The property market has been full steam ahead since the start of the year, with property prices in March growing faster than they have for 33 years.
A range of factors has led to this property frenzy. There’s been record low rates, attractive government stimulus, a surge in consumer confidence and lacklustre stock levels, which has brought about a sense of FOMO (fear of missing out) amongst buyers.
But, according to CoreLogic’s research director Tim Lawless there may be some early signs that the market has reached its peak, which may come as a relief for many buyers.
1. A slowdown in the pace of capital growth
CoreLogic’s home value index has started to indicate a “clear and broad based slowdown in the rate of housing value growth”.
This trend has been evident since late March, with data from March to April 2021 showing a decline in the rolling four-week change in dwelling values for all capital cities except Adelaide.
2. Lower clearance rates
Clearance rates have also been dropping somewhat, with a subtle fall in auction results reported over the Easter period.
The last week of March saw a high of 83.1%, whereas the week ending April 18th saw a clearance rate of 78.6%.
3. Increasing vendor activity
Buyers will be rejoicing to hear that there has been a lift in new listings to the market, at least relative to prior years.
Vendors are starting to take advantage of the strong selling conditions. In the 4 weeks ending April 18th there were 26,470 newly advertised capital city properties added to the market – this is the largest number of new listings for this time of year since 2016, and 17% above the 5-year average.
However, total advertised stock levels (new listings + re-listings) still remain low, being 17.5% below the five-year average.
This means that buyers are still likely to feel a sense of urgency, however the lift in stock will help balance out the market.
4. More new housing supply
There’s been a lift in new housing construction, which should help add to supply levels over time.
New dwelling construction approvals have reached record highs, with dwelling commencements during the December 2020 quarter almost 20% higher than the previous year and 5.5% above the decade average.
5. Falling population growth
Australia’s population is on the decline for the first time since 1916, thanks to closed borders and stalled overseas migration.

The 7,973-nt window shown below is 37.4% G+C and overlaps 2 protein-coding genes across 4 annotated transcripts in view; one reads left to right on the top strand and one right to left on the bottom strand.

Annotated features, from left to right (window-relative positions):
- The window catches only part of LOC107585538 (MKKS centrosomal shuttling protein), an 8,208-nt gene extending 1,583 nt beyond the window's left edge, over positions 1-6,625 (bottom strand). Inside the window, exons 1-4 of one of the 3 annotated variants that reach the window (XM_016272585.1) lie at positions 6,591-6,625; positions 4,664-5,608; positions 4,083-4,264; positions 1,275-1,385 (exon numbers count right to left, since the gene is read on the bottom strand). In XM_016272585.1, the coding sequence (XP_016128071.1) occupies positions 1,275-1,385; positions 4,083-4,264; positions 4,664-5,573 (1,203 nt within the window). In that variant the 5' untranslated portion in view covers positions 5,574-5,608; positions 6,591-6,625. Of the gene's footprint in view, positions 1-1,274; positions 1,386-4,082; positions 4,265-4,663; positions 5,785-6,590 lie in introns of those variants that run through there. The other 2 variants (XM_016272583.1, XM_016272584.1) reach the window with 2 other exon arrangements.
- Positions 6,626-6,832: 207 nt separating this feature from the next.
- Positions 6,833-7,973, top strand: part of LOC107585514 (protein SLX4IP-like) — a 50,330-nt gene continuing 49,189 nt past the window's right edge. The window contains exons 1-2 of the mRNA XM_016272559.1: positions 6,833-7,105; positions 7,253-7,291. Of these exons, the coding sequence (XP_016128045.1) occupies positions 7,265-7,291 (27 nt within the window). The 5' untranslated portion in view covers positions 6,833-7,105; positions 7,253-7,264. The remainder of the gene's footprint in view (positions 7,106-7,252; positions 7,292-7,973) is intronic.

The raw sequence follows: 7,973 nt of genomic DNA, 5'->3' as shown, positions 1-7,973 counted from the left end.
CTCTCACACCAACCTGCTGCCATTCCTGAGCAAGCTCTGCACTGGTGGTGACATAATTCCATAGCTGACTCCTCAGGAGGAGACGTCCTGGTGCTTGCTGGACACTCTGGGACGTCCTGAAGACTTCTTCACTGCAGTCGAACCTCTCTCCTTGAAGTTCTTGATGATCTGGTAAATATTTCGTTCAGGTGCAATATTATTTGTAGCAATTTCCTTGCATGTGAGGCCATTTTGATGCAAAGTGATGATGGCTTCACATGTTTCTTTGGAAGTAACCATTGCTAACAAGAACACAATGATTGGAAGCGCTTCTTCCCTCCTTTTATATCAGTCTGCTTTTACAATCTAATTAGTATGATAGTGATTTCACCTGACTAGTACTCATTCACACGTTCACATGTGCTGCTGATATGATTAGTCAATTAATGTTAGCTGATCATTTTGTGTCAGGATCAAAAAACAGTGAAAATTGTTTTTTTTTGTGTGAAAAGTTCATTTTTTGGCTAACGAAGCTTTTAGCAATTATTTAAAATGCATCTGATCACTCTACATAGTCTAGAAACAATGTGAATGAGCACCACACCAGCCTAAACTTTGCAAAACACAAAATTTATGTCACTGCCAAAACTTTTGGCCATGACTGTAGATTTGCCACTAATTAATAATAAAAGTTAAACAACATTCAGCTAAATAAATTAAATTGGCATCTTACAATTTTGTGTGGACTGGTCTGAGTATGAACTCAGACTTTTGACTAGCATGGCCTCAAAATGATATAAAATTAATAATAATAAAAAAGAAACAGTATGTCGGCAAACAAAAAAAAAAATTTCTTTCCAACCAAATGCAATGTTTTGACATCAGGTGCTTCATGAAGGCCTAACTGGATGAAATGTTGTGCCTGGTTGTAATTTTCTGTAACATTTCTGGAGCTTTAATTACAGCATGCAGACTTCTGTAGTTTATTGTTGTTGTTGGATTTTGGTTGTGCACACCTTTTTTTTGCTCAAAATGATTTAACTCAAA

While stalled migration has a more direct impact on the rental market, if international borders stay closed for a considerable length of time we may start to see an impact on buying demand.
6. Less incentives
There’s little doubt that schemes such as HomeBuilder, along with other government incentives, have helped entice buyers into the property market. However, as these schemes run out we may see demand for property reduced.
7. Higher barriers to entry
Rising property prices are making it increasingly difficult for new buyers to break into the market.
Data to September 2020 (which was before property prices exploded) showed that it would have taken a typical Australian 8.6 years to save for a 20% deposit (based on a household being able to save 15% of their gross income). Households in the most expensive capitals, Sydney and Melbourne, would take even longer, needing 11.4 and 9.8 years to save a deposit.
So, can buyers expect a reprieve soon?
While it’s possible that these signs are pointing to the market having reached its peak, the property market will continue to be supported by several factors, including ultra low rates and a recovery in Australia’s economy.
According to Lawless – “the rapid economic recovery trend and low interest rates are likely to keep consumer spirits high for a prolonged period of time. The correlation between sentiment and housing activity is high; as long as consumers remain in a buoyant mindset we should continue to see housing activity holding up.”
Additionally, if international borders reopen, this will help support housing demand as overseas migration recovers.
Overall, Lawless expects housing values to continue to rise throughout 2021 and 2022; however probably not at the unsustainable rate it has been over the last few months.